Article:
What is 32-Bit and 64-Bit?
The computer terms, 32-bit and 64-bit, refer to the way a processor, the CPU, in the computer, handles information. (Note a bit is either a 0 or 1. Everything that is on the computer must be reduced to that binary number sequence.) Everything like documents, music, videos, and pictures must be reduced to bits so that the CPU can process them. To learn more about CPUs in general, please see What's Inside a CPU?
Both types of processors handle data that comes from another hardware device - memory, otherwise known as RAM, or Random Access Memory. The 64-bit version of the Windows 7 operating system handles large amounts of RAM more effectively than the 32-bit system version of Windows 7. There is even talk that 128-bit CPUs and operating systems will be the next big thing to come.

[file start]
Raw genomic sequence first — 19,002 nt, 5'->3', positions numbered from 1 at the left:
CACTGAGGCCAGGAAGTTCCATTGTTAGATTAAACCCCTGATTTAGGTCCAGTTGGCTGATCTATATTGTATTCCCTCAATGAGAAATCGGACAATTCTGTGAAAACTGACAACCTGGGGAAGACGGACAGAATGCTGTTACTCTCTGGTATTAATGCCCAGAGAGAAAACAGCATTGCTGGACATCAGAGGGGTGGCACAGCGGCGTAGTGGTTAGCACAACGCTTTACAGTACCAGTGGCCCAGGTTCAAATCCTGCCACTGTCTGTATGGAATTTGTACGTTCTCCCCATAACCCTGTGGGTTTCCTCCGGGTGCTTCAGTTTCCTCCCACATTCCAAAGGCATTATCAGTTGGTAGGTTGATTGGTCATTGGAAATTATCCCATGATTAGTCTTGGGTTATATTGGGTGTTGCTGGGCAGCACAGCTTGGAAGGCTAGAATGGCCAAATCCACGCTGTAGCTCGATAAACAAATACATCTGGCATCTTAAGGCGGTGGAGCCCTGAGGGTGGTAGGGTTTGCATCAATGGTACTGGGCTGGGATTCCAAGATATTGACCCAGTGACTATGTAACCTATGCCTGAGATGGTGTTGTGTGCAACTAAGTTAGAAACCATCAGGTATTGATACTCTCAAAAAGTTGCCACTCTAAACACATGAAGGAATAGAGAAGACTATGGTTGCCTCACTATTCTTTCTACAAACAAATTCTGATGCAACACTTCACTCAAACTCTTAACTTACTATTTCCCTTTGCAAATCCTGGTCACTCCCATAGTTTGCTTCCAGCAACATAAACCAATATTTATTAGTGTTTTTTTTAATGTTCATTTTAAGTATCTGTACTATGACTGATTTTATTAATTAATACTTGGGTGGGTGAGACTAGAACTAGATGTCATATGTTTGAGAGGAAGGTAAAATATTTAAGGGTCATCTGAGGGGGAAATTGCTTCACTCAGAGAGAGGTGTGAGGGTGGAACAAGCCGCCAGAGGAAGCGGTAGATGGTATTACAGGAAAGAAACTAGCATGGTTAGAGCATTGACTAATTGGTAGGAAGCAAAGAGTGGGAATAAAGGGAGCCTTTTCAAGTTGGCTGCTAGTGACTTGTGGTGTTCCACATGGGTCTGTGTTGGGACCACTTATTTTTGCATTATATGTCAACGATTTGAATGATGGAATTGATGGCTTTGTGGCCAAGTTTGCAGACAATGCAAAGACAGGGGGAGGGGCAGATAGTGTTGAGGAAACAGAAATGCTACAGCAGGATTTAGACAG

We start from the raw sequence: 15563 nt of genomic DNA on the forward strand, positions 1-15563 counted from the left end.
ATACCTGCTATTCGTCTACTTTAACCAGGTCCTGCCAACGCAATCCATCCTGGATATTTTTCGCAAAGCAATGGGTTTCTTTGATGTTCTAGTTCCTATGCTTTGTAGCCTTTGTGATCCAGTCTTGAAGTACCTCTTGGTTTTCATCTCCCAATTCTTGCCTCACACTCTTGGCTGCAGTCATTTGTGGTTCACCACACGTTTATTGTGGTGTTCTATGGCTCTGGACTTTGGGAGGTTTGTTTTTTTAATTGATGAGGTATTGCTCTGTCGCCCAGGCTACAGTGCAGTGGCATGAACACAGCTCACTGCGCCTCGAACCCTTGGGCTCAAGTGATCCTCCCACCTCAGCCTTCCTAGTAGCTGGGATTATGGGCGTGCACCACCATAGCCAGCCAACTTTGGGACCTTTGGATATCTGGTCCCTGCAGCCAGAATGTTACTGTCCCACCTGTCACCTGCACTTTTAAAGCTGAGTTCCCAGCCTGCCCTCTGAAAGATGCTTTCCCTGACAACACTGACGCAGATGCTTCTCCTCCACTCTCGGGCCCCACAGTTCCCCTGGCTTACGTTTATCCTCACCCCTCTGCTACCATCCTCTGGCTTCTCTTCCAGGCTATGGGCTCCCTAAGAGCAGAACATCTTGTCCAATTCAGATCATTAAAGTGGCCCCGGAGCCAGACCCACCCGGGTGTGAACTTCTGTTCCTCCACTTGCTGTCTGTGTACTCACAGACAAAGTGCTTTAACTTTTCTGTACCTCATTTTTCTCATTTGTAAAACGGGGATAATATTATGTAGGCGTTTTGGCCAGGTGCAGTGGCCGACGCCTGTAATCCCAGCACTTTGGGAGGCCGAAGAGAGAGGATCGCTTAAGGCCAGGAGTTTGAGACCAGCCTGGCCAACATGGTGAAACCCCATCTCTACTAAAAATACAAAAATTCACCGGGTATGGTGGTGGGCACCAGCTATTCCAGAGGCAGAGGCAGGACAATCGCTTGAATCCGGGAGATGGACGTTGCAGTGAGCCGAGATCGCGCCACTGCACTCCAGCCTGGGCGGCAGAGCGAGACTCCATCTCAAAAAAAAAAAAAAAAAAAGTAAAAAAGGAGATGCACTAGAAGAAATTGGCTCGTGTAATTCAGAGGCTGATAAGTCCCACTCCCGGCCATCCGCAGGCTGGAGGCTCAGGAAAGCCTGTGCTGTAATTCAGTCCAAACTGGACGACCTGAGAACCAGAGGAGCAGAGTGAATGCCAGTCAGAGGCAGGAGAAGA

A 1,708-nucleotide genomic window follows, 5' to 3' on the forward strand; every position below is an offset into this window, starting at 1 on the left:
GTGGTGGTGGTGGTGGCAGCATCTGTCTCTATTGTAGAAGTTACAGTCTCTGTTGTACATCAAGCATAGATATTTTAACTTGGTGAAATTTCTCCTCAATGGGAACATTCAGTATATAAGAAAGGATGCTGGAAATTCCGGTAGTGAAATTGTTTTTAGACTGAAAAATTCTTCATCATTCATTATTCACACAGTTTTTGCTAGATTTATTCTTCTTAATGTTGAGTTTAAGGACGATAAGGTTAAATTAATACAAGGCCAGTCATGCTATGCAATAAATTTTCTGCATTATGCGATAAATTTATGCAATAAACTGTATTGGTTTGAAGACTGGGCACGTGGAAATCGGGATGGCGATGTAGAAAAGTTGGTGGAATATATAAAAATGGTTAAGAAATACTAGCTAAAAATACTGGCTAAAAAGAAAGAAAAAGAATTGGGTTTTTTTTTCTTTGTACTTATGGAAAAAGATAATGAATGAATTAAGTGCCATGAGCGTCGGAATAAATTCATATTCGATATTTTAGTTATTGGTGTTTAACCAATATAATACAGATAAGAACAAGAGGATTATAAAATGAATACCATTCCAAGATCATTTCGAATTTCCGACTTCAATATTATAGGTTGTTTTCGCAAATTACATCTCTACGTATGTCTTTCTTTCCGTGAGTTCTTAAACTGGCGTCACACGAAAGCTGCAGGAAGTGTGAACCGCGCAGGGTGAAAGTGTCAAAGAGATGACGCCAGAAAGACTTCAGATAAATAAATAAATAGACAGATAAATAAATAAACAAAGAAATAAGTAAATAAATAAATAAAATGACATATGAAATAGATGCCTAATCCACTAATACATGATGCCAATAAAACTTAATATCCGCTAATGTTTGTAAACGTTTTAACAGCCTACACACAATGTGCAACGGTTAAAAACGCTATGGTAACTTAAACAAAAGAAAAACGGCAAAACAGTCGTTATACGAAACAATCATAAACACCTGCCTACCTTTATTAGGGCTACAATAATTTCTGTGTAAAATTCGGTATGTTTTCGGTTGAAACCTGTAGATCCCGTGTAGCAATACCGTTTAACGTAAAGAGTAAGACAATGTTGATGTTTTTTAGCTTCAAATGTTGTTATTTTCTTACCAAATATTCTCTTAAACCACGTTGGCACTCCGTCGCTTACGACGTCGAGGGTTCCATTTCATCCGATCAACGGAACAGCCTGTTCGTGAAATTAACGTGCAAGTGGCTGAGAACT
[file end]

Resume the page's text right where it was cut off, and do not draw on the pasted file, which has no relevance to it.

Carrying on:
A 64-bit version of Windows 7 can access physical memory (RAM) that is above the 4-gigabyte (GB) range. This is a limitation of 32-bit Windows 7. It cannot address physical memory above 4 gigabytes.
Windows 7 can be installed as a 32-bit operating system or 64-bit. So, depending on the version, an installed version of 64-bit version of Windows 7 supports from 1 GB of RAM up to 128 GB of RAM. The ability to act on more physical memory lets Windows 7 reduce the time needed to swap processes in and out of RAM. This means that the operating system can manage and control the processes more efficiently. This memory management capability helps improve the overall performance of Windows 7.
Source: 32-bit and 64-bit Windows